Brainstorm – Memorial Roots
Here we have Brainstorm’s eighth full-length release Memorial Roots. I actually reviewed this album a couple of years ago when it first came out, so it’s pretty interesting to come back to this one and see how I feel almost three years later. I actually remember saying to myself a few weeks after having finished the first review that I liked the album a good deal better than I said I did.
One thing I will say, and this rings true for how I’ve always felt about Memorial Roots, is that it is one which seriously benefits from repeated listens. The hooks require uncovering like buried treasure, and as a whole the release does require a certain degree of work. Of course, this is all subjective to the individual listener, but on a personal account I’d say this is one of those albums that becomes finer with each listen.
In comparing Memorial Roots to the previous album, Downburst, the production is rather different. Where as Downburst was slick, glossy, and almost mechanical in places, Memorial Roots is earthen and natural, which is something that had turned me off a little. Of course, palettes change over the years, and today I can say that I might have made something of a slight oversight. I’m holding my hands up on this one, as I’ve come to love the natural vibe to the production here.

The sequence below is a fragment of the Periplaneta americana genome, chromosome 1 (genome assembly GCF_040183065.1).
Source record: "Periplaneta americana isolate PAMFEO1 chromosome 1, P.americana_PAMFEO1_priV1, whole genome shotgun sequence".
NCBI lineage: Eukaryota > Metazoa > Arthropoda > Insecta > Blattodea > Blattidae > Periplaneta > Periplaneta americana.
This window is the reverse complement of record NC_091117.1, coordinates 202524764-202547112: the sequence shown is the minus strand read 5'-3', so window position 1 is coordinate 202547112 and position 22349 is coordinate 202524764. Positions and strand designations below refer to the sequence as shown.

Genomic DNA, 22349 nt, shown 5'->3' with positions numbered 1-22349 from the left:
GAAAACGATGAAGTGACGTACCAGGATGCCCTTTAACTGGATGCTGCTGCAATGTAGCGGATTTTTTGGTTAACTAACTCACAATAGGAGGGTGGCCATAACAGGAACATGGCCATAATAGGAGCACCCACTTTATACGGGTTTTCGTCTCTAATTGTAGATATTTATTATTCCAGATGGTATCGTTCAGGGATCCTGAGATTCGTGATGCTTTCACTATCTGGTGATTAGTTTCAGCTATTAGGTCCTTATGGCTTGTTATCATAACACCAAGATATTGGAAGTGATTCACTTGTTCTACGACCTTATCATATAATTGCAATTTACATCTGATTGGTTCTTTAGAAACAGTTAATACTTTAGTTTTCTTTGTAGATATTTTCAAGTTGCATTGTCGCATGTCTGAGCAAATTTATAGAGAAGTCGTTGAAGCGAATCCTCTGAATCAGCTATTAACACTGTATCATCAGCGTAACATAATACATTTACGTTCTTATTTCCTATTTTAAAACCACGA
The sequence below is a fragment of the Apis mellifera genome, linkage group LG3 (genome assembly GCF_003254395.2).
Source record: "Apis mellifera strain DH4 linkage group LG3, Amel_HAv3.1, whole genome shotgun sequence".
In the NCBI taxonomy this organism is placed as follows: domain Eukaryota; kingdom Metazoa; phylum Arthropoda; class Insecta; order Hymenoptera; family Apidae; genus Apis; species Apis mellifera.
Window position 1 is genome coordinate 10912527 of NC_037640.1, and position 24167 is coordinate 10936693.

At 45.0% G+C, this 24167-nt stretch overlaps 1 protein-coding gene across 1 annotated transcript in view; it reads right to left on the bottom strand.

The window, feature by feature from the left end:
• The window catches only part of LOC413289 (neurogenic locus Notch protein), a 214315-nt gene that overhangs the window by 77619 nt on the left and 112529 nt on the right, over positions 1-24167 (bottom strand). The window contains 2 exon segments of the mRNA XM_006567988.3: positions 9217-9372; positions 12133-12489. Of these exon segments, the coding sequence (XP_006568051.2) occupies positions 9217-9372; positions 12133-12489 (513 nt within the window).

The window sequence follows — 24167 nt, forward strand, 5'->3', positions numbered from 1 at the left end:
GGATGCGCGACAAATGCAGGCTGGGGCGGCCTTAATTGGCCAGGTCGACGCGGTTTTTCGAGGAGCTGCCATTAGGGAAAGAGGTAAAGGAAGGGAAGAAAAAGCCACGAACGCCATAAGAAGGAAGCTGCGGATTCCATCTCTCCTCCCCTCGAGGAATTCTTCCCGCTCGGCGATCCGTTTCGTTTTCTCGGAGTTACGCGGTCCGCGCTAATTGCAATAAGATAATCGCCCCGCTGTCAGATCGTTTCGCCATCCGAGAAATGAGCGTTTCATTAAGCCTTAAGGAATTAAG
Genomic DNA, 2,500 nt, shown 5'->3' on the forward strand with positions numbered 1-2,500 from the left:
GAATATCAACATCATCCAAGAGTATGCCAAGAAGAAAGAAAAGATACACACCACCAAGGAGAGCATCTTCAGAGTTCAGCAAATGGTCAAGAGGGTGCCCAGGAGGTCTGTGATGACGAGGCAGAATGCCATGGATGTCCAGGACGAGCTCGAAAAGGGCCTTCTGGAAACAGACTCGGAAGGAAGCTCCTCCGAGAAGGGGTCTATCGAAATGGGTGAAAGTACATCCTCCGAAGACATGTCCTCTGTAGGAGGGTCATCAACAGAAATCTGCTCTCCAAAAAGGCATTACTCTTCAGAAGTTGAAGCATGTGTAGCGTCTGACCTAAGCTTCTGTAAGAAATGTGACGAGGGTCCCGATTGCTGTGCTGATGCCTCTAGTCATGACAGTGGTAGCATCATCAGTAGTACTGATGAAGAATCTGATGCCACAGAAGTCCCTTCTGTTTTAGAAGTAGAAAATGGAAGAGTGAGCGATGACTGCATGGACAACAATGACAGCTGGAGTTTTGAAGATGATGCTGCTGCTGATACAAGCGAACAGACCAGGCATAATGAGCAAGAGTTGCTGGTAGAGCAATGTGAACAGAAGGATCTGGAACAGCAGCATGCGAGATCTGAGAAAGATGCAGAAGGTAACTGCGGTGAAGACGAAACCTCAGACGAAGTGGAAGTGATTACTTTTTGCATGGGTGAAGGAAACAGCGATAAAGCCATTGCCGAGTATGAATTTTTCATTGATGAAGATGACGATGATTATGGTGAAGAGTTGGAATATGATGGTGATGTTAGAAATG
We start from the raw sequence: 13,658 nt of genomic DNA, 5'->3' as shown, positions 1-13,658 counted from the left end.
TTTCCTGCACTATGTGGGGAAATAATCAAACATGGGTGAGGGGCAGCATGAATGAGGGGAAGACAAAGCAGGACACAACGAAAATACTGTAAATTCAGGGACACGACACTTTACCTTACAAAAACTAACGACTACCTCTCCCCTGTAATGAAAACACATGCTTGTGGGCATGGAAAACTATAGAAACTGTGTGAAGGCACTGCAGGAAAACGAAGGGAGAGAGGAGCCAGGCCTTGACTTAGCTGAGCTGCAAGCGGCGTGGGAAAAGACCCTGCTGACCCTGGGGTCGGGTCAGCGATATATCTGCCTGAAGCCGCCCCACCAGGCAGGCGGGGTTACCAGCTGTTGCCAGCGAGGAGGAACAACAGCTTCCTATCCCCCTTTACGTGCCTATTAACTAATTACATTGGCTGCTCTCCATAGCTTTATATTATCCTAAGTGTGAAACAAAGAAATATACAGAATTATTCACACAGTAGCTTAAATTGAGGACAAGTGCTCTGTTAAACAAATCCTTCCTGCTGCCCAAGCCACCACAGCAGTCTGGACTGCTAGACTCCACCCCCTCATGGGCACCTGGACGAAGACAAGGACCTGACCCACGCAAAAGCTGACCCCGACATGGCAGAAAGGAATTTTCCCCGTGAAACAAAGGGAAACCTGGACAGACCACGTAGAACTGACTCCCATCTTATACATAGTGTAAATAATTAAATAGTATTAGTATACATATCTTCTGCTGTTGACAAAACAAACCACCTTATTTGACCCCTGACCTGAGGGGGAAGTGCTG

Strangely enough, Miro and Sascha Paeth were responsible for production, mixing, and mastering on Memorial Roots. I find this a slight weird as I’ve mentioned them a few times over during this rewind and feel of any of Brainstorm’s releases, this album would be the one I would least associate with their style. Or, I could turn everything around on its head: If you recall, in the Soul Temptation review, I stated that album was a product of it’s time, Kamelot, yada yada. Well, in another five years or so we could very well look back to Memorial Roots and see this album as a product of its time, as the production here is similar to the likes of modern Avantasia and Edguy a la Tinnitus Sanctus. It’s a thinker!
Anyway, enough of the crazy talk, let’s get to the meat of Memorial Roots. The album is a collection of eleven very well-conceived and serious songs. The band functions as a tight, cohesive unit without any member taking too much of the spotlight. The vocal lines are graceful and introspective. Songs such as “The Conjuration of 7 Planets”, “The Final Stages of Decay”, and “Would You” have over the last few years become some of my favourite from the band. Brainstorm has tried tracks like these over their career, but never have they been as well done as they were here. The heavier style tracks the band are renowned for don’t hit as hard on Memorial Roots as they could, which is because of the production, but it works and doesn’t really detract as much from the album as I once thought.
Memorial Roots is a highly consistent release, and I think it ushered in a new outlet for Brainstorm. The band has always been serious business, but never have they sounded as mature as they do here. Memorial Roots is certainly a curious album, and I would say this one is best reserved for someone who is familiar with the band; someone who is willing to invest time into uncovering the wealth of hidden treasure on offer. The album isn’t perfect, and those who prefer their power metal to be fast, glossy, and saccharine might find themselves a little underwhelmed with Memorial Roots. The final verdict is a powerful grower of an album, which requires a good deal of inspection.
Chris’ rating 4.0 out of 5